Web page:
2021-11-18, 20:25 #25 Dr Sardonicus     Feb 2017 Nowhere 123578 Posts The Prime Number Theorem (PNT) gives the asymptotic estimate N/log(n) - (N/2)/log(N/2) which is approximately (1/2)*N/log(N)) for the number of primes between N/2 and N. The Hardy-Littlewood conjectural asymptotic formula for the number of representations of N as the sum of two odd primes is 2*C2*N/log2(N)*$\prod_{p\mid N}^{p\;odd}\frac{p-1}{p-2}$ where the product is over the odd prime factors of N and C2 = 0.66016... is the "twin primes constant." This is of smaller order than the number of primes in (N/2, N) by a factor of log(N). Your observation about small prime factors is perfectly in line with the last factor in the Hardy-Littlewood formula, a product over the odd prime factors of N. That factor is biggest when N has a lot of small prime factors, and is smallest if N is a power of 2 (when the factor is the empty product, or 1). For N = 2x*p, p an odd prime, the factor is (p-1)/(p-2). I'm still making no further progress with the residues N%p for p < N/2. As we have already seen, you can carve out intervals N/(k+1) < p < N/k for which N%p is guaranteed to be composite, but that's not nearly enough to get the count of prime residues down to something of order N/log2(N). EDIT: I did come up with a handwaving argument that for large even N the number of prime residues N%p, 2 < p < N/2, is of order N/log2(N). By the Prime Number Theorem, the number of primes $\le$ x is asymptotic to x/log(x). So if p is a "large" prime, about 1/log(p) of the numbers < p are prime. Now for sqrt(N) < p < N/2, log(p) only varies between (1/2)*log(N) and log(N) - log(2). So, assuming, by wave of hand, that for a given p < N/2 not dividing N the residues 1 to p-1 N%p are all "equally likely," we guess that the number of prime residues for sqrt(N) < p < N/2 is of order 1/log(N)*N/log(N) or N/log2(N). There are obviously no more than sqrt(N) primes p < sqrt(N), and sqrt(N) is of lower order than N/log2(N). Last fiddled with by Dr Sardonicus on 2021-11-19 at 20:03 Reason: as indicated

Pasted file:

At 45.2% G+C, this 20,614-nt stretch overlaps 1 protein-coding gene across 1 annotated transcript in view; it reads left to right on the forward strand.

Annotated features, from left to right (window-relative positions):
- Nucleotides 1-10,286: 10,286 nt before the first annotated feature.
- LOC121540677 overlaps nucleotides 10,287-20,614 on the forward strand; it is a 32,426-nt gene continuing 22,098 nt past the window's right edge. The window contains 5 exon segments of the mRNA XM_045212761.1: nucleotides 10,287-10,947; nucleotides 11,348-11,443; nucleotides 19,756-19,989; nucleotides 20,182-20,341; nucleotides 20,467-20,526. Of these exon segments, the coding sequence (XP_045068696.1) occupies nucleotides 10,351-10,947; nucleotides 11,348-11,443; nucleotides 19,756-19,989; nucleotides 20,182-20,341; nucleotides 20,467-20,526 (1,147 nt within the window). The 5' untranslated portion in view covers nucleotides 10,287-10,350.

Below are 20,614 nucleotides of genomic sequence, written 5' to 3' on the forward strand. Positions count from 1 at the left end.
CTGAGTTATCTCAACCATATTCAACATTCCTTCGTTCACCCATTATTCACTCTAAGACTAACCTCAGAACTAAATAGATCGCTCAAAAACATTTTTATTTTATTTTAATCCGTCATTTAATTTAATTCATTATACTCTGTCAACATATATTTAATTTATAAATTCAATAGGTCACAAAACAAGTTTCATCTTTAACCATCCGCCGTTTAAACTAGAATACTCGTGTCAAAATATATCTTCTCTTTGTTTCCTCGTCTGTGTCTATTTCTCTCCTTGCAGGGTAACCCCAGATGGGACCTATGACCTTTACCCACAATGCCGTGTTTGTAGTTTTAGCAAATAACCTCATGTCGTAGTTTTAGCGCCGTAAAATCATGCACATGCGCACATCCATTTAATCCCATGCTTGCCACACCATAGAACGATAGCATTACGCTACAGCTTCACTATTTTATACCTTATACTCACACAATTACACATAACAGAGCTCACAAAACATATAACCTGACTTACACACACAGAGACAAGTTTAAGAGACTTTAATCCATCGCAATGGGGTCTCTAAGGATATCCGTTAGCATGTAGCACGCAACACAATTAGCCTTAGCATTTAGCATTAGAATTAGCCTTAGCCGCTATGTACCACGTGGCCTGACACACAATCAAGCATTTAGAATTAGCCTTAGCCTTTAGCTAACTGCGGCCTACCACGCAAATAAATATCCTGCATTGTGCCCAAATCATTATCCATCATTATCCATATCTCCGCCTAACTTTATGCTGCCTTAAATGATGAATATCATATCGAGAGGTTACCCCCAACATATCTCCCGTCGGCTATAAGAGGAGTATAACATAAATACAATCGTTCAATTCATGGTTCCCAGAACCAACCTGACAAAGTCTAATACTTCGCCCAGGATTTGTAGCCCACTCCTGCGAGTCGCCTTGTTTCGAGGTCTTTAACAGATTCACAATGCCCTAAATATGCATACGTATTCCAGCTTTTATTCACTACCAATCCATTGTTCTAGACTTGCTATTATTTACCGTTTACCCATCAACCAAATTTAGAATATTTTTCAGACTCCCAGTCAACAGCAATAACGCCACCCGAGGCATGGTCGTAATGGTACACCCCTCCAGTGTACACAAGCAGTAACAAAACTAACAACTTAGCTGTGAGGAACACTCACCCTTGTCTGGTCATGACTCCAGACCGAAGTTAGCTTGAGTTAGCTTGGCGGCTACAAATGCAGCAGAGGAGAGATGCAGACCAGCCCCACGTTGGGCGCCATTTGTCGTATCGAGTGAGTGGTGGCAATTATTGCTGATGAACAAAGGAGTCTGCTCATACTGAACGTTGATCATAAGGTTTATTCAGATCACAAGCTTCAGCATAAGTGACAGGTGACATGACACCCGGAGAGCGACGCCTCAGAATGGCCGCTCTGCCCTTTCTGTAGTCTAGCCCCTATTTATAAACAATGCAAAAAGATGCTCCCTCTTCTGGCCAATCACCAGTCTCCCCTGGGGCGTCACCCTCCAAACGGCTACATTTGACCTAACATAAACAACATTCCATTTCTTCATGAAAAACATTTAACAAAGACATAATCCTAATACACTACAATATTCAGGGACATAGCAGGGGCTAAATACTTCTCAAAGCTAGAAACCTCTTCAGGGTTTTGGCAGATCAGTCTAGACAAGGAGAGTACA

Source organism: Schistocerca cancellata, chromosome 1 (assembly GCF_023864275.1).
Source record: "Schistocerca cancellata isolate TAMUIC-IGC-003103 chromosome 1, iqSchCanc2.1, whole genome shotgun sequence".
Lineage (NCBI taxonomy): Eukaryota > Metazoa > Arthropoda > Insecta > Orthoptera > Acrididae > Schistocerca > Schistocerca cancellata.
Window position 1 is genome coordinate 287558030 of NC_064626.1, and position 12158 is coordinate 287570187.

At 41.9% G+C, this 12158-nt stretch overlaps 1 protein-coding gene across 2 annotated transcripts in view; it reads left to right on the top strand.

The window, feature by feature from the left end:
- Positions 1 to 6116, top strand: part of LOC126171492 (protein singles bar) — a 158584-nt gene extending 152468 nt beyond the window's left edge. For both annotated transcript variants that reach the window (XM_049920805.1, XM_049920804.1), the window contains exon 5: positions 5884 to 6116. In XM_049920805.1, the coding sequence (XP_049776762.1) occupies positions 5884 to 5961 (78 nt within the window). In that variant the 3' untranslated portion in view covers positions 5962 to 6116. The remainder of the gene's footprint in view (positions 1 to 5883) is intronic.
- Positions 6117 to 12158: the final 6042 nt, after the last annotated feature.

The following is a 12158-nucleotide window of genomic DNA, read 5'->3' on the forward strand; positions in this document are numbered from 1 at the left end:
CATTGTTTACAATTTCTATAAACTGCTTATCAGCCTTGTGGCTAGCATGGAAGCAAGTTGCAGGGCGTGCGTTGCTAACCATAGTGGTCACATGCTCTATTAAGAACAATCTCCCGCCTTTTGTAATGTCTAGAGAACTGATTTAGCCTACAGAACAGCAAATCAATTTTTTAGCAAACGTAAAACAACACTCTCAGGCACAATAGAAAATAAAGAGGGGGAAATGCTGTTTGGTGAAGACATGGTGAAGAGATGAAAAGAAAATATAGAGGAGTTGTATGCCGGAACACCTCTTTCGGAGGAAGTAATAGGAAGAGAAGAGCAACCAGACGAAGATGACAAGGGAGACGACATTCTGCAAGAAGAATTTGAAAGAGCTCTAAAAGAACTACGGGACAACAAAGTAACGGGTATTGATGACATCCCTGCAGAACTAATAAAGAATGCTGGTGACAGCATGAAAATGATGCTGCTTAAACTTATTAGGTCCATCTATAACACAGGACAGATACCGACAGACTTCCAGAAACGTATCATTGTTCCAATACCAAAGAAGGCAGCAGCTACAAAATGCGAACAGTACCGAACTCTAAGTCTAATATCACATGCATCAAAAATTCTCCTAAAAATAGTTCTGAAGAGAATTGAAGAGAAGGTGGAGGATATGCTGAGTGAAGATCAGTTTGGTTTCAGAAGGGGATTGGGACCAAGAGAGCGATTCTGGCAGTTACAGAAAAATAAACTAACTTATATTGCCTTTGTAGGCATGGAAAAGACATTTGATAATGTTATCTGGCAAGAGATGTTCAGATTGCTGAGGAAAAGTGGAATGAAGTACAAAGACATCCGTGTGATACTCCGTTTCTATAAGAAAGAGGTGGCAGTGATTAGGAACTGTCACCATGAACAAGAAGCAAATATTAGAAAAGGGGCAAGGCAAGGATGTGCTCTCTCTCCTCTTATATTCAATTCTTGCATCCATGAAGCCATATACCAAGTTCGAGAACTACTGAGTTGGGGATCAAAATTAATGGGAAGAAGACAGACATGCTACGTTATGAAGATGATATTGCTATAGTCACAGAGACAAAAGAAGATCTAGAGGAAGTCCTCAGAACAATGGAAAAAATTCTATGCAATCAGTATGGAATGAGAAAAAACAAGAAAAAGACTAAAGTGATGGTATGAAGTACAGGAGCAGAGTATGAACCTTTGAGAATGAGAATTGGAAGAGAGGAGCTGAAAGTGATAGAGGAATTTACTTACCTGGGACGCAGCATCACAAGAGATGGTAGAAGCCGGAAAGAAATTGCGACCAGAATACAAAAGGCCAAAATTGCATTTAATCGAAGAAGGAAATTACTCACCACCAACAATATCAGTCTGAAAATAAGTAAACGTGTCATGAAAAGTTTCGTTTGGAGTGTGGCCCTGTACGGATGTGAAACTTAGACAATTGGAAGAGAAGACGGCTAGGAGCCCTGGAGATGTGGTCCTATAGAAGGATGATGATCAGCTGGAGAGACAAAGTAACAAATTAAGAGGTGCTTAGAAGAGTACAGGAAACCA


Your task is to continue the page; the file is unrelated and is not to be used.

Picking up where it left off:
2021-11-20, 13:55   #26
robert44444uk

Jun 2003
Oxford, UK

25×32×7 Posts

Quote:
 Originally Posted by robert44444uk The straight line solution at y=1, suggests x = 69.24 which corresponds to N= e^69.24 or about 1.18e30, still out of reach from a calculation perspective, but significant lower than the previous estimate.
Using 2^30 as the major set of prime factors in N suggests N= e^75.33 corresponding to 5e32. At this type of value of N, the ratio again drops below 1, last seen with N=20

The data below was obtained by running my program for about a week.

Quote:
 N-1 ------------------- ratio 2147483647 1.15794911583994 559419490303 1.143415432 636728901631 1.142847684 817117528063 1.141814031 1377610760191 1.140112789 1403380563967 1.140059613 1918776639487 1.139185906 2073395462143 1.138948385 2266668990463 1.138736027 2369748205567 1.138647817 2814277320703 1.138180496 2910914084863 1.138120794 3110630064127 1.137940743 3310346043391 1.137813568 3619583688703 1.137604767

Last fiddled with by robert44444uk on 2021-11-20 at 14:00

2021-11-20, 14:55   #27
Dr Sardonicus

Feb 2017
Nowhere

23×233 Posts

Quote:
Originally Posted by robert44444uk
Using 2^30 as the major set of prime factors in N suggests N= e^75.33 corresponding to 5e32. At this type of value of N, the ratio again drops below 1, last seen with N=20

The data below was obtained by running my program for about a week.
Quote:
 N-1 ------------------- ratio 2147483647 1.15794911583994 559419490303 1.143415432
Is this your original "density ratio?"

2021-11-21, 11:00   #28
robert44444uk

Jun 2003
Oxford, UK

25×32×7 Posts

Quote:
 Originally Posted by Dr Sardonicus Is this your original "density ratio?"
Yes, the last of these is the lowest ratio, N-1 prime, seen once small N are taken out of the consideration.

Last fiddled with by robert44444uk on 2021-11-21 at 11:16